In our last installment of the Top 25, we took a look at a UNC freshman leading a thrilling comeback by scoring 40 points. In this piece we will...do the exact same thing.
Before Harrison Barnes took the ACC by storm as a frosh, there was Tyler Hansbrough. As we all know, the 2006 season started off with little fanfare. The defending champion Tar Heels were expected to have a down, even dismal, season following the departures of their top seven scorers. Instead, the young Heels shocked the ACC by finishing the regular season on a dominant seven-game win streak culminating in their classic victory in Durham in the regular season finale. There were many reasons for this unexpected gem of a year; David Noel’s veteran leadership, Reyshawn Terry’s improved play, the fearless defense of freshmen wings Danny Green and Marcus Ginyard.
But the biggest reason of course was Hansbrough. The Poplar Bluff native had been expected to be a quality player when he committed to Chapel Hill, but he was, in all likelihood, going to be sharing the interior with Marvin Williams and possibly Sean May in his debut season. But when Williams and May both jumped to the pros to become lottery picks, the paint was all Psycho T’s.
Throughout the season, Hansbrough played terrific basketball, but it was his game against Georgia Tech on February 16th that cemented his status as a star. The #23 Tar Heels were coming into the game having won four of their last five, the only loss a hard-fought game against top-ranked Duke in the Dean Dome. Carolina seemed to have found its form and were expected the wipe the struggling Yellow Jackets out.
Instead, the Tar Heels started the game with what Roy Williams described as “The most frustrating half I’ve ever coached.” 16 minutes into the game, Georgia Tech led 50-30 and were 8-8 from beyond the arc. They wouldn’t miss a three until there were 30 seconds left before intermission A nonexistent Carolina defense was being carved up by a team that was 3-8 in the ACC.
The only reason the game wasn’t completely and utterly out of reach by then was Hansbrough, who attacked the basketball as though possessed (y’know, the way we all remember). He either finished or got to the line over and over. At halftime he had 23 points and a small flurry at the end of the half had brought the Heels within 13.
In the second half, after what had to have been a Roy Williams tongue-lashing for the ages, Carolina came out with a fury on defense. The Yellow Jackets, unconscious in the first 20, were completely bottled up. The two halves were night and day. With one exception: Hansbrough kept scoring. His first basket of the half came on an and-one following a tough foul from Mario West, which cut the lead to five and sent the Dean Dome into hysterics. It’s your typical Hansbrough play: A hard runout on the break, a dive at the hoop, and a finish through contact, followed by a crash into the front row.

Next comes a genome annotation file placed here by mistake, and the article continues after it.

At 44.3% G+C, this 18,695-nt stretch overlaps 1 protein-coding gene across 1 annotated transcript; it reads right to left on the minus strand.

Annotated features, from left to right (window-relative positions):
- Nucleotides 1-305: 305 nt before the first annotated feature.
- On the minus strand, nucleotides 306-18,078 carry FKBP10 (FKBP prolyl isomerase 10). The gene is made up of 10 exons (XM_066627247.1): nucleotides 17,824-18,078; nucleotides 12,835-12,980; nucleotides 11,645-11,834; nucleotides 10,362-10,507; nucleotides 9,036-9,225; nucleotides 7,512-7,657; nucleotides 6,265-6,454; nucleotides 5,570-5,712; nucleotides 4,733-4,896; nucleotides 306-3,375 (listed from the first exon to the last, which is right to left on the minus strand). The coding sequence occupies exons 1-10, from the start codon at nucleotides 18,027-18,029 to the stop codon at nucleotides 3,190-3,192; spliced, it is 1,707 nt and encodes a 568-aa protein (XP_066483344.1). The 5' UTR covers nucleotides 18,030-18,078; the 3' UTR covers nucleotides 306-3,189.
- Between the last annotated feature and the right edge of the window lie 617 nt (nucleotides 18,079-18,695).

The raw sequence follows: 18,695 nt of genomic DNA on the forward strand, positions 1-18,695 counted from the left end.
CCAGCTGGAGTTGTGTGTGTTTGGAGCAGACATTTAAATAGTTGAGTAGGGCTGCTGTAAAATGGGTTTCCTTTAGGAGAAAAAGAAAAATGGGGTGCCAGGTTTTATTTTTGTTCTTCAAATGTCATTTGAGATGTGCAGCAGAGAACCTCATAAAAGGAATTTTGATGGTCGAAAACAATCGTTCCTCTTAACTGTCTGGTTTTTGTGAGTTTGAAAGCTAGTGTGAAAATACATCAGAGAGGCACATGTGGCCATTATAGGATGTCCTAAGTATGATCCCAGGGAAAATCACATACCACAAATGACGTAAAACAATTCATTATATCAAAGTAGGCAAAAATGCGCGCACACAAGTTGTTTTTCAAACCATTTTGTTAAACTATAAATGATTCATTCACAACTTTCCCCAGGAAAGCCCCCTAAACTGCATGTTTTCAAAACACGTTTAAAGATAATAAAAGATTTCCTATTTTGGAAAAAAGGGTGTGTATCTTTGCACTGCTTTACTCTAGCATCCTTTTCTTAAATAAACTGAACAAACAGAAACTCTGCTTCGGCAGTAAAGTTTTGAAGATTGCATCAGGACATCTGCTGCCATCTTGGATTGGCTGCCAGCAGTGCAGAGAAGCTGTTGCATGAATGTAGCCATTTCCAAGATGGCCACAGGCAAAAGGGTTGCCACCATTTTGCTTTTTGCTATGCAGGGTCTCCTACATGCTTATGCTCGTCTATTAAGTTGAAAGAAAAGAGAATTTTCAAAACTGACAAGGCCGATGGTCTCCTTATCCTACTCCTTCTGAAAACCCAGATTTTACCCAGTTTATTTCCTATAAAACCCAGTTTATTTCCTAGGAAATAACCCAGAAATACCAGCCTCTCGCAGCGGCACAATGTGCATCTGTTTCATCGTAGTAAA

By the ten minute mark, Hansbrough had 36. At that point, his teammates had finally sprung to life offensively, and Carolina took a lead it would not relinquish with 6 to go. Two more driving layups gave Hansbrough his 40, a freshman ACC record and two better than Joseph Forte’s arena record. He would go 12-17 from the floor and 14-19 from the line, adding 10 rebounds to his effort. Carolina would take it 82-75. They held the Jackets to just 20 points in the 2nd half.
There’s a case to be made that Harrison Barnes’ 40 point game should top Tyler’s. After all, it was a postseason game and 2011 Clemson was a superior opponent to 2006 Georgia Tech. I put this at #2 however since Hansbrough reached his 40 in regulation while Barnes needed OT (albeit a fantastic one) to get his. In addition, Hansbrough’s 40 led a 20 point comeback with hardly any help from his teammates, while Barnes’ keyed a “meager” 14 point comeback that still featured good nights by Henson and Zeller.
But that’s enough self-justifying. Bottom line: Two Carolina freshmen scored 40 points. No Duke freshman has ever done that. Heh.